Analysis of movement disorder-related genes following knockdowns of ANO10, WDR81, and VLDLR in zebrafish (DANIO RERIO)
Adams, Michelle Marie
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Please cite this item using this persistent URLhttp://hdl.handle.net/11693/47710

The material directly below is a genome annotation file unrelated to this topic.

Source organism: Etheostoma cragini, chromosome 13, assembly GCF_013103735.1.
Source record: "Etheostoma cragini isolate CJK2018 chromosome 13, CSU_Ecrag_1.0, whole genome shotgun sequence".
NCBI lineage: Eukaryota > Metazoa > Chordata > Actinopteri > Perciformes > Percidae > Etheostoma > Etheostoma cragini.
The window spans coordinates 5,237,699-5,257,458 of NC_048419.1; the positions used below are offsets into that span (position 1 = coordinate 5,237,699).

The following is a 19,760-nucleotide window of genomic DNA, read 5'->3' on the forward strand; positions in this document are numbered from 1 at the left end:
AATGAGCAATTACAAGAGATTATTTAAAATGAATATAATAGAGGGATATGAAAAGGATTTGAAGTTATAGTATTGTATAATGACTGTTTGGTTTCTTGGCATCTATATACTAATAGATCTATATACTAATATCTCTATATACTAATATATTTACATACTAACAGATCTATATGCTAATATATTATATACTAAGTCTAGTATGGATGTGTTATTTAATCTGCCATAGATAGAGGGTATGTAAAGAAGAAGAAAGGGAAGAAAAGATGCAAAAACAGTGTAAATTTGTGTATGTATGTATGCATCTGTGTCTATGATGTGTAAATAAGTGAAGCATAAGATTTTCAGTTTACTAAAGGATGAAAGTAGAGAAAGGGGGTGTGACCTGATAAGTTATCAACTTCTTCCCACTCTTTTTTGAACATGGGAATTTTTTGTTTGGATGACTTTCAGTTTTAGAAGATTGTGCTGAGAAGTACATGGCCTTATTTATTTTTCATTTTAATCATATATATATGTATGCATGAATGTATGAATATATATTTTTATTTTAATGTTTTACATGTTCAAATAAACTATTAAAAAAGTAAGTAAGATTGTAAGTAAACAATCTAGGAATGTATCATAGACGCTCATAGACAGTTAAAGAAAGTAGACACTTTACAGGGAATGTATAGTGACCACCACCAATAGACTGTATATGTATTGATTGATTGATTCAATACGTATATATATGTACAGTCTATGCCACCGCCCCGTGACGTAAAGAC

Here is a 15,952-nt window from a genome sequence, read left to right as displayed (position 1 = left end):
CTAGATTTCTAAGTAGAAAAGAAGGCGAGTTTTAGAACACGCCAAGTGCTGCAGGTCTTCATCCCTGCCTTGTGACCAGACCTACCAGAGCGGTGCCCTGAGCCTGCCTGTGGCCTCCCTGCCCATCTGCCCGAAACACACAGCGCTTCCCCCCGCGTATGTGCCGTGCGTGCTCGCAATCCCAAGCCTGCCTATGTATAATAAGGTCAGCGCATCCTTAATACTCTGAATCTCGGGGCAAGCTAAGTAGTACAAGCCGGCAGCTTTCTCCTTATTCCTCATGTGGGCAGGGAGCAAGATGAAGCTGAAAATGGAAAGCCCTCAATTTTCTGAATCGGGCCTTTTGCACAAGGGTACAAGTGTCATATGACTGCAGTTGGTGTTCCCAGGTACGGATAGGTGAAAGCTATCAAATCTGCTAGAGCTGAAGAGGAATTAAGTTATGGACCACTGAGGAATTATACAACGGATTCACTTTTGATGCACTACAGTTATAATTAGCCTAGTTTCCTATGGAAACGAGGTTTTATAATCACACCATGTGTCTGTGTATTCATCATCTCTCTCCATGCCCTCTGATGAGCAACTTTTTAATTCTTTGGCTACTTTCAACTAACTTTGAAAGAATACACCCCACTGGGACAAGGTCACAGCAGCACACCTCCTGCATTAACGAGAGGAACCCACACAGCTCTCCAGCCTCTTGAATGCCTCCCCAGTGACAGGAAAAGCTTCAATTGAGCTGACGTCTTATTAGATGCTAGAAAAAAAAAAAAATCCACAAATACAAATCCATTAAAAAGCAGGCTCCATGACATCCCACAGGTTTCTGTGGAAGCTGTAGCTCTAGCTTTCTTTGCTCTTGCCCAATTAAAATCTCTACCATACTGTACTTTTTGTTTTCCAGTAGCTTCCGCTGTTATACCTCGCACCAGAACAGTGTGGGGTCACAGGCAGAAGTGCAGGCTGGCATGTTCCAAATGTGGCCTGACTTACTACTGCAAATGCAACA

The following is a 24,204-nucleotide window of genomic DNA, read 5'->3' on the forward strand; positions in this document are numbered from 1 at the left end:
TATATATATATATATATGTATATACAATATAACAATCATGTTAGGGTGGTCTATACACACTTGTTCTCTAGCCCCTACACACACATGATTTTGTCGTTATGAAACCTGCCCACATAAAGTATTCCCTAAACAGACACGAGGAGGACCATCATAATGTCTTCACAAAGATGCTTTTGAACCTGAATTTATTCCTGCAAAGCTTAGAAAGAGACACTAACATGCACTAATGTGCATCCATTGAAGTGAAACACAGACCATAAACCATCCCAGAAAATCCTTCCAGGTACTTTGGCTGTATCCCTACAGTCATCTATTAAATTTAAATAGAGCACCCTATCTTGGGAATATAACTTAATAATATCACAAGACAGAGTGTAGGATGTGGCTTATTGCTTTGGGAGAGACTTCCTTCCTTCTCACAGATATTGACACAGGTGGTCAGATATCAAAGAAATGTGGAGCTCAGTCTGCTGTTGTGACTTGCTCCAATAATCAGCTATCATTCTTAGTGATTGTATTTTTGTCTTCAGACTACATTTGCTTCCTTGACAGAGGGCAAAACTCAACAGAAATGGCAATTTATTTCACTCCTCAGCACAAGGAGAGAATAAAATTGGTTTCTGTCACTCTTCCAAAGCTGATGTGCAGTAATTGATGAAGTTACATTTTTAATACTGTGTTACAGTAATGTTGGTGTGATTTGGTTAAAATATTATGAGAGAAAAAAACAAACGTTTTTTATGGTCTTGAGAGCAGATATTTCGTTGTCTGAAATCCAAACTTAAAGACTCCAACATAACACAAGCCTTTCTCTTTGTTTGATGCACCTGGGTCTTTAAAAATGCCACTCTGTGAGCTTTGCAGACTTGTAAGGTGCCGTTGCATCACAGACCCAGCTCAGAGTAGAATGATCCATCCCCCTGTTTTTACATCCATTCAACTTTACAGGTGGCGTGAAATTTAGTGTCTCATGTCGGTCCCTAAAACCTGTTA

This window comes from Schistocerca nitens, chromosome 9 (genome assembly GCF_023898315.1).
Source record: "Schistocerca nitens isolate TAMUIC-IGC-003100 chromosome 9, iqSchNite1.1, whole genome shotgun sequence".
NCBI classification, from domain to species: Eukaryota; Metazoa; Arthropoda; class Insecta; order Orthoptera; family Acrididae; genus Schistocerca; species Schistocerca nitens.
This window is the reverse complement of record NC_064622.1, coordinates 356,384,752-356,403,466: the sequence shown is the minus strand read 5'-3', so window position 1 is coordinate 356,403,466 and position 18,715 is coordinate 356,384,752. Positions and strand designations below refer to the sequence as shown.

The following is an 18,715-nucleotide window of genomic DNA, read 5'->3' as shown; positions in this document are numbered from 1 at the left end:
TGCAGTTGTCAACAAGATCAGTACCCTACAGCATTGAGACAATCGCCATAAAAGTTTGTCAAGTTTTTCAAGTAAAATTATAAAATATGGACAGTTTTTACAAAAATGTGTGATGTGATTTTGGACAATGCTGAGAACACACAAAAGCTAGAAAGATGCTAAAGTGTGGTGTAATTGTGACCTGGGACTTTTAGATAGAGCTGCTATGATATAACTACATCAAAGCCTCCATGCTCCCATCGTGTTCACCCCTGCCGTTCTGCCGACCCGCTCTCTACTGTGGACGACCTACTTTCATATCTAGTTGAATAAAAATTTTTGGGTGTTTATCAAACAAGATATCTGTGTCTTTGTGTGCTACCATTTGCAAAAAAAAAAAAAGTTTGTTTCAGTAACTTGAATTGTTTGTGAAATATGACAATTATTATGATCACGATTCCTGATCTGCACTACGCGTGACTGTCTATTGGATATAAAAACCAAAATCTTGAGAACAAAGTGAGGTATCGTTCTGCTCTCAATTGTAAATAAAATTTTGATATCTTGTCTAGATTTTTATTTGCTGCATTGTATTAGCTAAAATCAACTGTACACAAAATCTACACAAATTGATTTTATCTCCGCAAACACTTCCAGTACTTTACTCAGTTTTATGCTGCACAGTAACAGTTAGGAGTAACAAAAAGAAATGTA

Movement Disorders are the neurological symptoms that cause alterations in normal motility, posture and muscle tone. Certain brain areas, such as the cerebellum, mediate correct motor control and functioning. When defects or congenital lesions occur in the cerebellum, neural disruption in motor coordination causes the development of a particular movement disorder known as cerebellar ataxia. The focus of this study was to examine how three genes of interest (ano10, wdr81, vldlr), contributing to multiple varieties of cerebellar ataxias, influence one another and other genes that are associated with this disorder. Mutations in vldlr and wdr81 are associated with Cerebellar Ataxia Mental Retardation Disequilibrium Syndrome type 1 and type 2 (CAMRQ1 and CAMRQ2), respectively, whereas mutations in the ano10 gene is responsible for the development of Autosomal Recessive Cerebellar Ataxia Type 3 (ARCA3). In this work, five key scientific findings were reported. Firstly, in silico analysis predicted a common Ca2+ activated Casein Kinase 2 (CK2) domain in the protein sequences of the genes of interest and also predicted a common interacting UBC protein. These predicted interactions, a common CK2 domain and a UBC interacting protein may explain the observed neurodegenerative phenotype in cerebellar ataxia. Secondly, the transcript level analysis (qPCR and RNASeq) of ano10a, wdr81 and vldlr using zebrafish embryos collected from early embryonic and late larval stages showed that the three genes were expressed relatively higher at 1 hpf, 2 hpf and 5 hpf developmental stages than others and may suggest their importance in developmental processes. Additionally, the comparison of the expression patterns of ano10a, wdr81 and vldlr during early embryogenesis indicated that three targeted genes were co-localized at diencephalon, midbrain (optic tectum) and cerebellum. These spatiotemporal results may restrict the involvement of these three genes selectively in early neurodevelopmental processes. Thirdly, this study also examined the expression level analysis of three targeted genes in 12 different adult tissues in a sexually dimorphic manner. Findings showed that genes of interest were expressed significantly higher at the eyes, brain and gonads (p-values < 0.05). Moreover, the gender specific examination in the 12 adult tissues revealed that ano10a and wdr81 expression differed significantly at eyes, gills, liver and gonads (p-values < 0.05) whereas, vldlr gene expression was significantly different at swim bladder and gonads in male and female individuals (p-values < 0.05). Fourthly, the clustergram analysis indicated that three genes of interest were grouped within close families with each other and 9 additional cerebellar ataxia associated genes and may imply that targeted genes alter functions in the converging pathways. Finally, results from the clustergram analysis helped to design and carry out a study knocking down the expression of ano10a, wdr81 and vldlr separately with MO antisense technology to examine the effect of the silenced mRNA on the expression levels of each other and 9 other highly correlated cerebellar ataxia-related genes. Single MO injections caused the significant upregulation of all investigated genes especially at 72 hours after/post injection (hpi) (p-values < 0.05) when ano10a transcript was silenced suggesting either an activated compensatory mechanism or activated alternative disease specific cascade molecules in response to its absence. Taken together, the outcomes of functional knockdowns can pave the way for the development of novel therapeutic targets using inhibitors or antagonists of activated cellular pathway components or the enhancers of downregulated genes to prevent or at least slow down the progression of not only cerebellar ataxia but also several other neurodegenerative disorders.